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See detailBehavioral sensitization and tolerance to the D-sub-2 agonist RU 24213 : dissociation between several patterns in mice
Tirelli, Ezio ULg; Jodogne, C.

in Pharmacology, Biochemistry & Behavior (1993), 44(3), 627-632

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See detailOxytocin blocks the environmentally conditioned compensatory response present after tolerance to ethanol-induced hypothermia in mice
Tirelli, Ezio ULg; Jodogne, C.; Legros, Jean-Jacques ULg

in Pharmacology, Biochemistry & Behavior (1992), 43(4), 1263-1267

The present study tested the hypothesis that the attenuation by oxytocin of tolerance to ethanol-induced hypothermia relies upon an impairment of the putative conditioning processes underlying environment ... [more ▼]

The present study tested the hypothesis that the attenuation by oxytocin of tolerance to ethanol-induced hypothermia relies upon an impairment of the putative conditioning processes underlying environment-specific tolerance. According to the conditioning model of tolerance, such tolerance occurs because an opposite compensatory response conditioned to ethanol-paired cues attenuates ethanol's effects. Tolerance to ethanol-induced hypothermia was established to a particular environment over 4 days by injecting mice (daily) with oxytocin 2 h before ethanol, outside the colony room. As controls, other mice were injected similarly but following testing in the animal room. We found that oxytocin suppressed the conditioned compensatory response, revealed by injecting saline to every group in the tolerance-associated environment. These results suggest that oxytocin acted, at least partly, via an inhibition of the associative learning processes that facilitate tolerance development. [less ▲]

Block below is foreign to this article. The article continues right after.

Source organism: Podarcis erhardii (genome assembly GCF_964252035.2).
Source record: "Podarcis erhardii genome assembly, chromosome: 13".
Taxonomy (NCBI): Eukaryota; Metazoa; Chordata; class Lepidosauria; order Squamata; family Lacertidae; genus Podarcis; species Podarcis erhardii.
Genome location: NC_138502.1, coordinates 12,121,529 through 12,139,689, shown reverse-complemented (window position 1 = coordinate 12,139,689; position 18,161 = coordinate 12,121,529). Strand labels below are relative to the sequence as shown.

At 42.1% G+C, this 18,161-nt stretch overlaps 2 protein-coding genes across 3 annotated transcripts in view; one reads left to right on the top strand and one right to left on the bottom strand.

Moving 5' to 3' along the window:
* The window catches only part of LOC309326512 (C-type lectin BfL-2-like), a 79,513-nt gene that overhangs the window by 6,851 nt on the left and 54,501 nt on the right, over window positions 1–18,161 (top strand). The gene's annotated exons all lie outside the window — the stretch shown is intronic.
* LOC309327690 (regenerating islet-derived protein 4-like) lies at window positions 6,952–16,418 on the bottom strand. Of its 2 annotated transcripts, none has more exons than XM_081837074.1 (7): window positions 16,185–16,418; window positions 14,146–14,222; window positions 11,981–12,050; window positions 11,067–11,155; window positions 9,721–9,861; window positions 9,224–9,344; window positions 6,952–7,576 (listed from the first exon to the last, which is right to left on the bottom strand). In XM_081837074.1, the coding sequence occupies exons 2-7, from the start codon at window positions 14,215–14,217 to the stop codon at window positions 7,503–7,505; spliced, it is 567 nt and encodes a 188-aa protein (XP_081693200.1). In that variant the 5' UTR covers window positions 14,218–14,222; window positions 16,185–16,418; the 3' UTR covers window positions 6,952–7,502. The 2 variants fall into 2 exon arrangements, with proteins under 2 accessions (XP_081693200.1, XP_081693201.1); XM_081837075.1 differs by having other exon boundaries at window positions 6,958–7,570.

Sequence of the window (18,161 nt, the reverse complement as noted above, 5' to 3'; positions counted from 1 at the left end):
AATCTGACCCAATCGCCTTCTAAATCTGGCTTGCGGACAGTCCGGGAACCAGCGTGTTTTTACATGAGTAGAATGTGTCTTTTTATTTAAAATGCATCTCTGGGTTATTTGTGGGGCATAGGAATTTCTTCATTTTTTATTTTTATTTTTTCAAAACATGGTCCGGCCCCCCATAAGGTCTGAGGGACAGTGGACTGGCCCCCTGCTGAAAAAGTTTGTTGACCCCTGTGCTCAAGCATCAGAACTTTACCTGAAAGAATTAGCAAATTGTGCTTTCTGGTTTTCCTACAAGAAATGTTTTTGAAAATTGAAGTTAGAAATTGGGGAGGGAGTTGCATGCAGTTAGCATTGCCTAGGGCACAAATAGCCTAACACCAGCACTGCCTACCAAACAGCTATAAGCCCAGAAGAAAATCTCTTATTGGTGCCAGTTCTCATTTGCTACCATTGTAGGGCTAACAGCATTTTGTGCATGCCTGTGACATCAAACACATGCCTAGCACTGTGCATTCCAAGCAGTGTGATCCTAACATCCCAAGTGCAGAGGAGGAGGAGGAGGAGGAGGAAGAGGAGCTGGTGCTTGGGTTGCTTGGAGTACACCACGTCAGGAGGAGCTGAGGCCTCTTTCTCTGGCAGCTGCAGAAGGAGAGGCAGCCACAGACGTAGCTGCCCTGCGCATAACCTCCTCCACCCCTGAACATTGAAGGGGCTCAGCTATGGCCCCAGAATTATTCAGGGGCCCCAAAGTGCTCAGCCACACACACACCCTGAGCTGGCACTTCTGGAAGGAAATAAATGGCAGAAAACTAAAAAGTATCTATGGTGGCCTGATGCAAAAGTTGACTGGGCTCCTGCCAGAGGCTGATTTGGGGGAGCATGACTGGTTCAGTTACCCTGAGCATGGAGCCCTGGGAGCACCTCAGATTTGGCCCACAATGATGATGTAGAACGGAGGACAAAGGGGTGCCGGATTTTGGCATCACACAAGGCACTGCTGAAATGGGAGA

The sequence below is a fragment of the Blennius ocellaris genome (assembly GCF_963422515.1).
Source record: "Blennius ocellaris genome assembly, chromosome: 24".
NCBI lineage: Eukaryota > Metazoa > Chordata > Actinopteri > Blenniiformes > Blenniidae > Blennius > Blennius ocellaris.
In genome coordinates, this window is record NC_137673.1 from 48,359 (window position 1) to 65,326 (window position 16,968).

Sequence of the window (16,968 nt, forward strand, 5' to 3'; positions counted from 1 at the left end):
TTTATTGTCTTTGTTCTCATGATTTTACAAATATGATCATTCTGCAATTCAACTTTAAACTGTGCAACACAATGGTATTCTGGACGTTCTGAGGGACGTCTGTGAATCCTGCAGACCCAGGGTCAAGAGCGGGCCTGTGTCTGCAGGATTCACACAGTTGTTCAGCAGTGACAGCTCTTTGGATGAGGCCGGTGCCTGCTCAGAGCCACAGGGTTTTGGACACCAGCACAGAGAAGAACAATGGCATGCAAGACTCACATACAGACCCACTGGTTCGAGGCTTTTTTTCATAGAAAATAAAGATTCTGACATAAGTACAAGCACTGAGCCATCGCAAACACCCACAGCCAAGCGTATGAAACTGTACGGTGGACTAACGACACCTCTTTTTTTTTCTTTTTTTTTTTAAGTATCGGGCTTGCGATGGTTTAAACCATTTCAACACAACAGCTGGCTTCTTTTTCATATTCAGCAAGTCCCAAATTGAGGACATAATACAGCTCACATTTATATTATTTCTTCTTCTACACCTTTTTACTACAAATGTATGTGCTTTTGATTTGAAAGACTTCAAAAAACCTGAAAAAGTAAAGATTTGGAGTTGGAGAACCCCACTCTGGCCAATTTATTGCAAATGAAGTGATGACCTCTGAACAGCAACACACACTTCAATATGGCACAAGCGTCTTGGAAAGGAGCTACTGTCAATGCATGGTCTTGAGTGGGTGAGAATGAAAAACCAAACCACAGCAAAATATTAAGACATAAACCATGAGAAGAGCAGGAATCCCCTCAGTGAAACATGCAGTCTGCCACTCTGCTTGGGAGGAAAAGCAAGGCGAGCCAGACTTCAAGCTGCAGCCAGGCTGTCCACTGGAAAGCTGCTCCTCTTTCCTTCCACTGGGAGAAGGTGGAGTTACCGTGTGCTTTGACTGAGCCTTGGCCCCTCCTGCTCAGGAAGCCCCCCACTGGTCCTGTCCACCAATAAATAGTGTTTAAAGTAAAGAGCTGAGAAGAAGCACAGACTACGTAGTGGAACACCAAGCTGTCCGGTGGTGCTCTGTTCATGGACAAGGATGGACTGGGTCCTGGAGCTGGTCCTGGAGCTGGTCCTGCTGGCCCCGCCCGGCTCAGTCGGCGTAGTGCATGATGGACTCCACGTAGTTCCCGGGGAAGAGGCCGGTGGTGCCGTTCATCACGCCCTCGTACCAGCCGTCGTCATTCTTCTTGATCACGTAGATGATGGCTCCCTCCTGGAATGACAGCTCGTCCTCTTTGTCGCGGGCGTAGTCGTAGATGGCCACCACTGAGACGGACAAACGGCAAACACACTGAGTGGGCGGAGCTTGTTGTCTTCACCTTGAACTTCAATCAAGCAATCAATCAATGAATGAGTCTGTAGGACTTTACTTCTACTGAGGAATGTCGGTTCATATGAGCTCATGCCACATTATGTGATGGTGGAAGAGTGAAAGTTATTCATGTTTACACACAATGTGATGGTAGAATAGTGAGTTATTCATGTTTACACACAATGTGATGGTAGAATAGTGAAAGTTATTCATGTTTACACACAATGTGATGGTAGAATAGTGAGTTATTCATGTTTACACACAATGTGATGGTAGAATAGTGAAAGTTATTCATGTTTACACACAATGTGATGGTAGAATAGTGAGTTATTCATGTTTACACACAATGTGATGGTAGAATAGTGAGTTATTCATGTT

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See detailOxytocin attenuates tolerance not only to the hypothermic but also to the myorelaxant and akinesic effects of ethanol in mice
Jodogne, C.; Tirelli, Ezio ULg; Klingbiel, P. et al

in Pharmacology, Biochemistry & Behavior (1991), 40(2), 261-265

Inhibition of ethanol tolerance by oxytocin has been demonstrated previously using the hypothermic effect only. The purpose of the present experiment was to investigate the effect of oxytocin on the ... [more ▼]